Ramen Fight: Santouka vs. Mottainai, a Blend of Pork and Soy
Yes, it's hot -- has anyone mentioned that yet? -- but while a sultry bowl of thick, porky ramen may not be the first thing your body craves in the dog days of L.A. weather roulette, you could certainly do a lot worse. Remember, in many of the more torrid parts of the world, steaming liquid is a common tool in decreasing body temperature -- tea for Bedouins, phở in Vietnam. So today we look at two bowls of ramen from two very good Los Angeles shops: Santouka and Mottainai. But since both are best known for rather different types (Santouka for shio ramen, Mottainai for miso), we decided to take on their versions of tonkotsu shoyu, a blended broth of pork and soy sauce.
We began at the Santouka in Torrance, located inside the Mitsuwa Marketplace, where grabbing a table in the food court on a weekend afternoon can occasionally be a trying exercise. We did eventually secure a seat, and shortly after, a bowl of ramen too. The broth had a strong pork presence -- fatty, salty, and very comforting. The thin yellow noodles were appropriately al dente, with a decent chew to them. They were far from any kind of textural revelation, but also much better than most of the inferior competitors around town. The slices of pork themselves mirrored the broth rather well, and were tender, fatty, and succulent. The bamboo shoots offered a strong contrast to the rest of the bowl, with an intense brininess and very tough texture.
Mottainai Ramen, which opened in Gardena back in July, is a simple restaurant, located in the Pacific Square Shopping Center, with a homey, comforting atmosphere. Their tonkotsu shoyu ramen, called Yokohama Freaker, had some strong differences from Santouka's, which were immediately apparent. The slices of pork were much leaner, and packed far less flavor than the previous bowl. The broth, though quite nice, did seem to lack a bit of the depth and complexity of Santouka as well, while still maintaining a lingering fattiness on the surface. The differences are mainly based on style (Santouka's style is from Hokkaidō, while the one from Mottainai, as the name expresses, is from Yokohama), and this bowl also features a drizzle of chicken oil for accent. Yet while Mottainai is still working toward preparing their own noodles in the coming months, we did prefer these noodles anyway, which were thicker and had a more satisfying texture. The bamboo shoots were also more tender and mellow, and integrated themselves better into the dish.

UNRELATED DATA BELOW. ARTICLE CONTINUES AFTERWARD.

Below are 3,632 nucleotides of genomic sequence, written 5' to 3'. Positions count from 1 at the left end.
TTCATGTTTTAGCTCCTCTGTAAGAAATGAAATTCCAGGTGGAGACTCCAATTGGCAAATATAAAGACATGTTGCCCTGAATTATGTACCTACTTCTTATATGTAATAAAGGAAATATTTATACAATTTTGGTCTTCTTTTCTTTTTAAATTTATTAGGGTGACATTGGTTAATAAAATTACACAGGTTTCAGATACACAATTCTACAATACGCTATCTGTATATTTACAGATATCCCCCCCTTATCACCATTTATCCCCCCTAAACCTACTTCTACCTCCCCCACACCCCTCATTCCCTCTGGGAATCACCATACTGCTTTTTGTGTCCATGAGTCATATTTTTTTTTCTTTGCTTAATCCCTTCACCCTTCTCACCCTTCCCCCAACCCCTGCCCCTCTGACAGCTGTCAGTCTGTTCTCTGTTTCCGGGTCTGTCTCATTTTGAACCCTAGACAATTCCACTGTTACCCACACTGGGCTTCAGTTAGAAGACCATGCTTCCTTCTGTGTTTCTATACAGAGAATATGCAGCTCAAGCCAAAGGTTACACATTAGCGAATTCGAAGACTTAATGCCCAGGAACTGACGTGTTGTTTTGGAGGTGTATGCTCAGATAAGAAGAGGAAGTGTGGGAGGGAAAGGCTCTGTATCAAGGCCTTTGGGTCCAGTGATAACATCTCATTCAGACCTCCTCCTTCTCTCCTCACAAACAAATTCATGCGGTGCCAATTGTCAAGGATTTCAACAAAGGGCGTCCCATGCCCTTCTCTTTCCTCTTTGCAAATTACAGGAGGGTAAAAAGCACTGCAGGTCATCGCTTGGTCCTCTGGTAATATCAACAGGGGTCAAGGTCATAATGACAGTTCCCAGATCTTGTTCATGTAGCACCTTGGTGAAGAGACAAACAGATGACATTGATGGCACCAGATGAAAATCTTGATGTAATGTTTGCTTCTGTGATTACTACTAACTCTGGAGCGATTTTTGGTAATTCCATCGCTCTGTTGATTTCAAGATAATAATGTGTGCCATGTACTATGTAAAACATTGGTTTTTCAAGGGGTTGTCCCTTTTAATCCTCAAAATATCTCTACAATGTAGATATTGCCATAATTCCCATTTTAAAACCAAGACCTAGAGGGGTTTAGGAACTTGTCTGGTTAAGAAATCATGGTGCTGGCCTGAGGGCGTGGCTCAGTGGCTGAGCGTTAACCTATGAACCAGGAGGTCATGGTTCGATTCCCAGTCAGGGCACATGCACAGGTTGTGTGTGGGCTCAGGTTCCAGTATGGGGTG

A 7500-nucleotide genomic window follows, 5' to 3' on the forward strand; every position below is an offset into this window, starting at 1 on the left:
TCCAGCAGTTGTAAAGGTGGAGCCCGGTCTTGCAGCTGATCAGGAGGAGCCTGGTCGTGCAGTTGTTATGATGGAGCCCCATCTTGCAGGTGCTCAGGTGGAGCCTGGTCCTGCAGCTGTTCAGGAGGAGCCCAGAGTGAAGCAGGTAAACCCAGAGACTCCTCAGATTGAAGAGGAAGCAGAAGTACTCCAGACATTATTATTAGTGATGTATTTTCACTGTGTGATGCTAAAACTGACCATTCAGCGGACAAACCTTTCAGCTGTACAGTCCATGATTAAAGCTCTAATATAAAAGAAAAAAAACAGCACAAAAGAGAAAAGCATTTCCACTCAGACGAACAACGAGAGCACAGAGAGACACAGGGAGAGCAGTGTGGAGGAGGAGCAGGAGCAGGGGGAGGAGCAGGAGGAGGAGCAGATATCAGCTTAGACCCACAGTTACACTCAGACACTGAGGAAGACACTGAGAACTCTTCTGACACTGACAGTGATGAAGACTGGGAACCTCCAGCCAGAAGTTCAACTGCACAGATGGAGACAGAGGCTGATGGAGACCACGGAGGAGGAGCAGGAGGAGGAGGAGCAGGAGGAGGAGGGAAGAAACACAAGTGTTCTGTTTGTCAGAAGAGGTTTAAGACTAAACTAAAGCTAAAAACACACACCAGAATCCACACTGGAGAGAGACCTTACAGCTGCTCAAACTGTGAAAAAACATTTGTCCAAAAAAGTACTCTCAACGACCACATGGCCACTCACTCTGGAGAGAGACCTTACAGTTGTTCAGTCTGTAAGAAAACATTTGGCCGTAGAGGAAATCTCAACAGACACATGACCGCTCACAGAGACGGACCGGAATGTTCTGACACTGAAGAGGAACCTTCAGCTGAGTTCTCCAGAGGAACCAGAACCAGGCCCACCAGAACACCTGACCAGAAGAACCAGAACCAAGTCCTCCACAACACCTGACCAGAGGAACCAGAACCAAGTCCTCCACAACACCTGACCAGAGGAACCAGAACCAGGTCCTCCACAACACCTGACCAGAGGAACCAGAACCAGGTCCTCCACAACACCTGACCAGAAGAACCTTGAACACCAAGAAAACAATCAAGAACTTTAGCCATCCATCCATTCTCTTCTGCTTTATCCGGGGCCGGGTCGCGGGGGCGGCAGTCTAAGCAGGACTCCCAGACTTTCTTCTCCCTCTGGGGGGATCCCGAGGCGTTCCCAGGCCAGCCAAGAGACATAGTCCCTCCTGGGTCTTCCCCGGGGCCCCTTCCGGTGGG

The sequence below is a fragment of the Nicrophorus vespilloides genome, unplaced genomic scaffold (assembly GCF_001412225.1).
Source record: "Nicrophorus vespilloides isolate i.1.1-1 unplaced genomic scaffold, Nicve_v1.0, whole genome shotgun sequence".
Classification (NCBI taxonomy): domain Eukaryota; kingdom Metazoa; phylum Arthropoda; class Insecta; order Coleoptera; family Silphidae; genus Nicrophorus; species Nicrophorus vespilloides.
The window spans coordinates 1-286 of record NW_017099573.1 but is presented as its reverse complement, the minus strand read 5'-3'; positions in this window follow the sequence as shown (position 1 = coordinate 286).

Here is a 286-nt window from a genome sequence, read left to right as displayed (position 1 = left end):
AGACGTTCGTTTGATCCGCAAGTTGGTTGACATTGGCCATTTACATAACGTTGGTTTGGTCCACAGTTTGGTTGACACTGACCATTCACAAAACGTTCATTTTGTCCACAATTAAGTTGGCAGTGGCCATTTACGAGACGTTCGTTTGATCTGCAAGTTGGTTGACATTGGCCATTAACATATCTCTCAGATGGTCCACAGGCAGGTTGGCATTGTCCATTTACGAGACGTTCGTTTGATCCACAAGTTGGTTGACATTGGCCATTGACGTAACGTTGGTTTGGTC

Mottainai also offers ramen additions called "magic bombs," available in either red (spicy) or white (containing garlic and fatback). After working our way through part of the ramen, we gradually added a little of the white bomb, which complemented the broth well, adding a strong garlic fragrance and a deeper richness in taste.
But while both bowls were very appealing, with each having their stronger and weaker points, we must say that we preferred Santouka's. The quality of the broth and the pieces of pork did just enough to push it into the winner's circle. We will certainly be returning to both shops, though perhaps for their other more highly regarded styles, which in all honesty we do enjoy a bit more.
Santouka: 21515 S Western Ave., Torrance, (310) 212-1101., Mottainai Ramen: 1630 W. Redondo Beach Blvd., Suite 9, Gardena, (310) 538-3233.